It turns out the soft skills are actually among the hardest to master.
In our 30 years of working with leaders and organisations around the world, we have yet to hear anyone say, ‘Yeah, our people are great, it’s the infrastructure and processes that give us all the trouble.’
In fact, it wouldn’t be stretching the truth too far to suggest that most of the problems we face in life, both professionally and personally (and throughout history), usually find their origins in a breakdown in communication and of understanding between people (be it person to person, or collective to collective). However, even though teams and networks have this potential risk built into them by their natures, an ability to build teams and grow ‘tribes’, to borrow a term from Seth Godin, also offers incredible upsides and will continue to do so.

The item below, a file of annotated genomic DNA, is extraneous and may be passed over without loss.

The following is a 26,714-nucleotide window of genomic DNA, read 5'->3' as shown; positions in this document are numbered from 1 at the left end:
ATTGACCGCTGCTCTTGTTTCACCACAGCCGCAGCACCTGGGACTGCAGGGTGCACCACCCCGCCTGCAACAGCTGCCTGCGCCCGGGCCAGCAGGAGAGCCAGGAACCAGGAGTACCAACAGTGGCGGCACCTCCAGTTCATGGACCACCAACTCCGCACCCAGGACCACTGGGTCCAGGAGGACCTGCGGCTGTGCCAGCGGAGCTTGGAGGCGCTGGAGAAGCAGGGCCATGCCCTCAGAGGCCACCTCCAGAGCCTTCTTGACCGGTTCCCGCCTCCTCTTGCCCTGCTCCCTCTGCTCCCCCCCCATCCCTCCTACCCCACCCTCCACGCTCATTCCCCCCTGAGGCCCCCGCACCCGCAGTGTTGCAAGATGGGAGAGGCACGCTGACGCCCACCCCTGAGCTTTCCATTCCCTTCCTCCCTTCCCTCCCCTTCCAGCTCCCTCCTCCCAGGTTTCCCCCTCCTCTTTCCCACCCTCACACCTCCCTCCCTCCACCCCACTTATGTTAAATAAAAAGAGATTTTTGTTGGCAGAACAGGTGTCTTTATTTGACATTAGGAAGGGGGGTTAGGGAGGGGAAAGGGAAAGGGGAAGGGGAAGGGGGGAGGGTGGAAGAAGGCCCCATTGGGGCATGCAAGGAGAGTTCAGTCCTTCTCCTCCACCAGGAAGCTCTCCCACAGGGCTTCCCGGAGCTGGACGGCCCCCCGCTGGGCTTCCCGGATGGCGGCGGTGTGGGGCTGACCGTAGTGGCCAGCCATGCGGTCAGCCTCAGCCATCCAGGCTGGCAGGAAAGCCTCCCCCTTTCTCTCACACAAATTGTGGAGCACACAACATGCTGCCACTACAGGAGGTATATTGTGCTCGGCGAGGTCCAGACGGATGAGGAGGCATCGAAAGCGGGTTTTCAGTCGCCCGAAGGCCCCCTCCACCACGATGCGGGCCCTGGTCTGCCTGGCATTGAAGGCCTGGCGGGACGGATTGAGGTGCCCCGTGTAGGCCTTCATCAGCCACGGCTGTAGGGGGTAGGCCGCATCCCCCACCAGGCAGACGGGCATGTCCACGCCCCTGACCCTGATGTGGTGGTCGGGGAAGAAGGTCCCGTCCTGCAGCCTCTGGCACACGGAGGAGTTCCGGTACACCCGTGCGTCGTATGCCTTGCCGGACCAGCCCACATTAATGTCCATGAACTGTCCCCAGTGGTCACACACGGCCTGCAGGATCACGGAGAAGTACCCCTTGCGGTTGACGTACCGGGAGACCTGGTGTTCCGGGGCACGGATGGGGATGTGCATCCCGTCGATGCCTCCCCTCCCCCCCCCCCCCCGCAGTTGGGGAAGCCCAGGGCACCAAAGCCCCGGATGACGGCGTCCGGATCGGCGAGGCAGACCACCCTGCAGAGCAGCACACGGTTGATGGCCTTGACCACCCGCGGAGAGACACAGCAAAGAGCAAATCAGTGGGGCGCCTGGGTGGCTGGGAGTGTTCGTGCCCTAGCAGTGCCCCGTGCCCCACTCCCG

To illustrate this point, consider Gallup’s Global Workforce Engagement Research. Every year, Gallup conducts a study to measure engagement in the workforce and, to be honest, the results are usually a little depressing. The most recent survey, published in 2018, pretty much reflects the results gathered in the previous years. Workforce disengagement sits where it has for a number of years, at around 50 per cent, with active disengagement (those who are actually white-anting the work of the rest of the organisation) making up an additional 20 per cent.
So, it turns out approximately 70 per cent either don’t like the work they fill their time with, ...